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To be honest, I think the rig design is worth questioning. I've never seen any other modern cat with a rig like that. There are no lower shrouds or jumper struts. Basically nothing (except the stiffness of the mast section) to prevent the mast from being bent forward in the middle.

And DDW with triple reefed main in strong winds would see a considerable load doing exactly that.
Actually a rig like that needs to be set up with pre-bend with the diamond tension and swept spreader to stabilize it, like a bow lets say. The problem would be if this failed or was not adequate and the mast inverted the other way aft then it would fail. Seriously doubt it failed in the forward direction.
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Old 17-02-2015, 16:03   #575
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Re: GUNBOAT Dismasting

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Originally Posted by pbr View Post
Catana actually offered spreaderless carbon rotating wing masts in the past, don't know if they still do.
Fair enough, as I said, I haven't seen one. Although now I think of it, I have seen a completely unstayed carbon mast.
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Old 17-02-2015, 16:06   #576
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Re: GUNBOAT Dismasting

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Originally Posted by 44'cruisingcat View Post
It's already been proven it wasn't Rainmaker's maiden voyage either. But TBH I don't see the relevance. In fact I'd suggest more is likely to go wrong in a maiden voyage than later. A big cruising boat is a complicated thing. It's quite possible, even with the most diligent intentions, mistakes can be overlooked.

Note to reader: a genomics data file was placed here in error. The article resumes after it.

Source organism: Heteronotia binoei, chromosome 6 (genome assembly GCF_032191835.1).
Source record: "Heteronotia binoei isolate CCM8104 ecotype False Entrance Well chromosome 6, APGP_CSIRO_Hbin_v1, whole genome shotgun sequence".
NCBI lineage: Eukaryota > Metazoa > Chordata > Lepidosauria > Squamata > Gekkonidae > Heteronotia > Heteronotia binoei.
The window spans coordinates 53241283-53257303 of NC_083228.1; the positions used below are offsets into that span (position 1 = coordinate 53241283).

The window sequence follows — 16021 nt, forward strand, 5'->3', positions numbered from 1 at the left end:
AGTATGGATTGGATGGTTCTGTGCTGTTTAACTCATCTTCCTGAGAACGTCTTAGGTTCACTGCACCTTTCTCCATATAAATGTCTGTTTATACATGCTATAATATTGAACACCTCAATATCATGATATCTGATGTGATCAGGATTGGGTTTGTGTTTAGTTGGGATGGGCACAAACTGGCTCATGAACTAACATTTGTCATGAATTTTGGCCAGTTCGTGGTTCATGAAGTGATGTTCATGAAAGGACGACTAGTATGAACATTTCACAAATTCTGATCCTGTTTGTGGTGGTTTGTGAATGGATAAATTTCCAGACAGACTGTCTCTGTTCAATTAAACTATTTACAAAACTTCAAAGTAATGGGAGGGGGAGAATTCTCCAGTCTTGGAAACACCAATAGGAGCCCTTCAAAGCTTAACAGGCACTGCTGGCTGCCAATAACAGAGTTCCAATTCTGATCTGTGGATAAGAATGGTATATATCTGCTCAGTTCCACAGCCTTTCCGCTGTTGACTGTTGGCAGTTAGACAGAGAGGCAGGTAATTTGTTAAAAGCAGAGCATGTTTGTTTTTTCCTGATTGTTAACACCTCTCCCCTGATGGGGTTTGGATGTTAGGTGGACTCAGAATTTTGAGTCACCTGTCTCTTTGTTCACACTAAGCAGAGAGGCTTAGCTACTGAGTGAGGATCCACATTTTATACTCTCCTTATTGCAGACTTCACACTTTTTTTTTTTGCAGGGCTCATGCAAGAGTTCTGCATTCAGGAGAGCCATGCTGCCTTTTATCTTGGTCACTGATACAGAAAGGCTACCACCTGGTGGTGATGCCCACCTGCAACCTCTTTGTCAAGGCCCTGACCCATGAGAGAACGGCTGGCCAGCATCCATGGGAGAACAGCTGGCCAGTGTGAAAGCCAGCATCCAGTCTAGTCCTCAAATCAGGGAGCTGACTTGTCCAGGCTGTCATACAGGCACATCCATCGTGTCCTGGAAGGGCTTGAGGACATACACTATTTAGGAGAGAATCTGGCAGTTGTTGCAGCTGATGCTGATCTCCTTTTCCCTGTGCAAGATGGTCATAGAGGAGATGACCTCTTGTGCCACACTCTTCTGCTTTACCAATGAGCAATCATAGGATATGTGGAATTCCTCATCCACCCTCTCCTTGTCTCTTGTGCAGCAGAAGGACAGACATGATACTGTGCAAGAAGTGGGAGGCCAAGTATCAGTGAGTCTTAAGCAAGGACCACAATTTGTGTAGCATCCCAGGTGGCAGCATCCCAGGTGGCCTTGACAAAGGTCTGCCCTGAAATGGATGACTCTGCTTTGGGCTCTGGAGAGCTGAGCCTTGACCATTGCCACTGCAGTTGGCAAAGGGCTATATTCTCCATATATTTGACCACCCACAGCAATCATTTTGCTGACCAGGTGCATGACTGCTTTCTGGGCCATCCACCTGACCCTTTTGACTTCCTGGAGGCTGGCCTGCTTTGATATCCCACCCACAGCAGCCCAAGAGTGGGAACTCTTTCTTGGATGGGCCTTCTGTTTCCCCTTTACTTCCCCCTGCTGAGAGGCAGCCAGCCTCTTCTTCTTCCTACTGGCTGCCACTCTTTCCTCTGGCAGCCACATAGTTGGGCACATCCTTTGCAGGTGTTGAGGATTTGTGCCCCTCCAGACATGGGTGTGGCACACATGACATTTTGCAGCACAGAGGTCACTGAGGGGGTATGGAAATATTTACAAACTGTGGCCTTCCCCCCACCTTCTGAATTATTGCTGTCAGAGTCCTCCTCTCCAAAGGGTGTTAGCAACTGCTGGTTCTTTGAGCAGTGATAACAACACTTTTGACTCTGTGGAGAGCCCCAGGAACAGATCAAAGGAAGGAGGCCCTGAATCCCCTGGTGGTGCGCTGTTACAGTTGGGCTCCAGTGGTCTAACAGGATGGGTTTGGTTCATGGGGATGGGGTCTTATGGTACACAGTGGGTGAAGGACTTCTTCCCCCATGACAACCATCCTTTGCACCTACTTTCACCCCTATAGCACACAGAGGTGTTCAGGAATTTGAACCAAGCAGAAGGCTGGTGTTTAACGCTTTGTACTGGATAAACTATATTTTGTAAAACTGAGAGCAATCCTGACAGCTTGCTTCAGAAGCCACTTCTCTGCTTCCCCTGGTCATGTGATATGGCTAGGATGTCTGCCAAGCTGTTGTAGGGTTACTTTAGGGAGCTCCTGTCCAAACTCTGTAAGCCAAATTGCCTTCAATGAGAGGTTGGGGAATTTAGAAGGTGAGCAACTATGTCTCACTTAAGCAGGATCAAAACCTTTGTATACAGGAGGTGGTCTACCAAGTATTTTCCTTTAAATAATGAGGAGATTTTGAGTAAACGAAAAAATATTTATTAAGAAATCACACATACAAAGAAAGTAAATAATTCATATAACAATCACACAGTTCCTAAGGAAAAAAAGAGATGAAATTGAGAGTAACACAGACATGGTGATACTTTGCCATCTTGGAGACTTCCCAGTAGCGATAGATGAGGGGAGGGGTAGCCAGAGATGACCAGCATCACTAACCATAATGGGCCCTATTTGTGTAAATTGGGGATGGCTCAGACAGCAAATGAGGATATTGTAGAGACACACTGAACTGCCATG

And you don't know the Rainmaker was taking on water. You don't know where the Lagoon was taking it on from. The one that was nearly abandoned near Bundaberg, (they decided not to abandon when they lost their dinghy while trying to launch it - they were to be airlifted from the dinghy.) ended up next to us in the marina - it had been opening up at the hull/deck join.
Thanks. I'm sure these guys looking back were happy they didn't give their vessel to Neptune. Wondering were they able to fix it? How old was it? Had it been battered in a recent storm? I can learn, in fact we all can learn so much from other peoples accidents so that we hopefully we can take measures so as not to experience first hand the same. Isn't that really at the heart of all the interest in the GB accident. Don't tell us snippets as this gives the appearance of something to hide.
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Old 17-02-2015, 16:10   #577
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Re: GUNBOAT Dismasting

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Originally Posted by GoingWalkabout View Post
Thanks. I'm sure these guys looking back were happy they didn't give their vessel to Neptune. Wondering were they able to fix it? How old was it? Had it been battered in a recent storm? I can learn, in fact we all can learn so much from other peoples accidents so that we hopefully we can take measures so as not to experience first hand the same. Isn't that really at the heart of all the interest in the GB accident. Don't tell us snippets as this gives the appearance of something to hide.